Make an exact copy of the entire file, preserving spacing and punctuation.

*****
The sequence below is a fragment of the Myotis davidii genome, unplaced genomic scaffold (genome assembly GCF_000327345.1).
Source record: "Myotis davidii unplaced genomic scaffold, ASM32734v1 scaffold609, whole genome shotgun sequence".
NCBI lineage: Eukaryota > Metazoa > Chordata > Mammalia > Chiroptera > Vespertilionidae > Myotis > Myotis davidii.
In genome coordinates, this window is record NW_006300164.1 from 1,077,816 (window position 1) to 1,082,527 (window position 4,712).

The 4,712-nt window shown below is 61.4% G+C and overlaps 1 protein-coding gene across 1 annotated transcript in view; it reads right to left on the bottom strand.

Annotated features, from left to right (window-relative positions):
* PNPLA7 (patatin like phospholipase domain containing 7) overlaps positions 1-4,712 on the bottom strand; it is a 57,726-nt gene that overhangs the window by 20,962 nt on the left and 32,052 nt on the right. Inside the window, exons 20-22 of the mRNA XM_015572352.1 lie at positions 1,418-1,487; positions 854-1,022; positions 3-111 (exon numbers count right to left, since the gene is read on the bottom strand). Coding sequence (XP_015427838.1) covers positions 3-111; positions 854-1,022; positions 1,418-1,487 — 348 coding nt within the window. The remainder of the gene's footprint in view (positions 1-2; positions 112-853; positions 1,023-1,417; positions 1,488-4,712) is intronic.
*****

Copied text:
The sequence below is a fragment of the Myotis davidii genome, unplaced genomic scaffold (genome assembly GCF_000327345.1).
Source record: "Myotis davidii unplaced genomic scaffold, ASM32734v1 scaffold609, whole genome shotgun sequence".
NCBI lineage: Eukaryota > Metazoa > Chordata > Mammalia > Chiroptera > Vespertilionidae > Myotis > Myotis davidii.
In genome coordinates, this window is record NW_006300164.1 from 1,077,816 (window position 1) to 1,082,527 (window position 4,712).

The 4,712-nt window shown below is 61.4% G+C and overlaps 1 protein-coding gene across 1 annotated transcript in view; it reads right to left on the bottom strand.

Annotated features, from left to right (window-relative positions):
* PNPLA7 (patatin like phospholipase domain containing 7) overlaps positions 1-4,712 on the bottom strand; it is a 57,726-nt gene that overhangs the window by 20,962 nt on the left and 32,052 nt on the right. Inside the window, exons 20-22 of the mRNA XM_015572352.1 lie at positions 1,418-1,487; positions 854-1,022; positions 3-111 (exon numbers count right to left, since the gene is read on the bottom strand). Coding sequence (XP_015427838.1) covers positions 3-111; positions 854-1,022; positions 1,418-1,487 — 348 coding nt within the window. The remainder of the gene's footprint in view (positions 1-2; positions 112-853; positions 1,023-1,417; positions 1,488-4,712) is intronic.